|A Bologna porticoed sidewalk|
Friday, May 13, 2011
When we tell people about our plans for our year in Italy, they often ask, "Why Bologna?" It's just not high on the list of places to visit for most Americans. But for those who are interested in architecture, culture, and good food, Bologna offers an abundance of pleasures.
In 2000, after taking a few Italian classes in California, I decided that it would be helpful to take some language lessons in Italy, and for reasons that neither one of us can quite remember, we chose a school in Bologna. It turned out to be a great choice, and we're looking forward to returning.
Bologna has three nicknames - La Dotta, La Grassa, and La Rossa: la Dotta (the learned) because the University of Bologna, founded in 1088, is the oldest university in Europe; la Grassa (the fat) because Bologna is known for the quality and richness of its cuisine; and la Rossa (the red) because of its red tile roofs and also because Bologna has traditionally been on the left /Communist side of the political spectrum. It's big enough to have lots to do but small enough to feel manageable. When we're looking for activities, we can visit an array of museums, historic churches, parks and gardens. When we're hungry, there are wonderful food markets and restaurants. When we need a bit of culture, there's music and opera at the Teatro Comunale. If we want to go farther afield, Bologna is on a main railroad line, so it's a good home base for visiting other places in northern Italy.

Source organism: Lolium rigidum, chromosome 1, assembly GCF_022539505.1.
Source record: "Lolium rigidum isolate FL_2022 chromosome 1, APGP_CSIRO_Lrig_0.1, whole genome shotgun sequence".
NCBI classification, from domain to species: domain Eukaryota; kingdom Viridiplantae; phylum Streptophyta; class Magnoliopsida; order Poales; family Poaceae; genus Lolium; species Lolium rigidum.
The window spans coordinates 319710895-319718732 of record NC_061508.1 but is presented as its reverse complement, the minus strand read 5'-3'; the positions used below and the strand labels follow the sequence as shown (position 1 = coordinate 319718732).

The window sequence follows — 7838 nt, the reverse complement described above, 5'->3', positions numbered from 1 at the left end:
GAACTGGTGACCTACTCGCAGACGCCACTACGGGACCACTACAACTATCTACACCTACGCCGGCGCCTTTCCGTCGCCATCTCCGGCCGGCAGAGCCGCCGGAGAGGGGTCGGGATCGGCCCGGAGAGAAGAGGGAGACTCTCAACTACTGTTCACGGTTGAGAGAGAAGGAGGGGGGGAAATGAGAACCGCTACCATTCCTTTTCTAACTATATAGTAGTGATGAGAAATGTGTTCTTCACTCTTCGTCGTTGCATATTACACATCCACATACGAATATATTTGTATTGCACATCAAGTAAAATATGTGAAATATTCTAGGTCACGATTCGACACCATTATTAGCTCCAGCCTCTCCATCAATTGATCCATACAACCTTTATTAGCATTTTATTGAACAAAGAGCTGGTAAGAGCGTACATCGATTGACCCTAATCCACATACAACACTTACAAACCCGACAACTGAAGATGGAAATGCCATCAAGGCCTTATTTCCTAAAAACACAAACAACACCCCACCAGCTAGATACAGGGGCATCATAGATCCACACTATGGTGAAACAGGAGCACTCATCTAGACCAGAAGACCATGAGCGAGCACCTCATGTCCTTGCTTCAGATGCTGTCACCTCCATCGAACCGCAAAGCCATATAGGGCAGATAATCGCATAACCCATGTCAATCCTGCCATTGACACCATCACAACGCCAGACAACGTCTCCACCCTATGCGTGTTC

One of our favorite activities in Bologna is walking the porticoed streets. These porticoes first came into use in the Middle Ages as a way to provide housing for students at the University by building out over the sidewalks, and today they are found throughout the historic center and beyond. They have the very practical advantage of providing shelter in bad weather, but they also create an air of refinement and a pleasant orderliness and continuity.
Once we arrive, we hope to document some of the things that make the city so appealing, and if you follow our blog maybe you'll find out "why Bologna."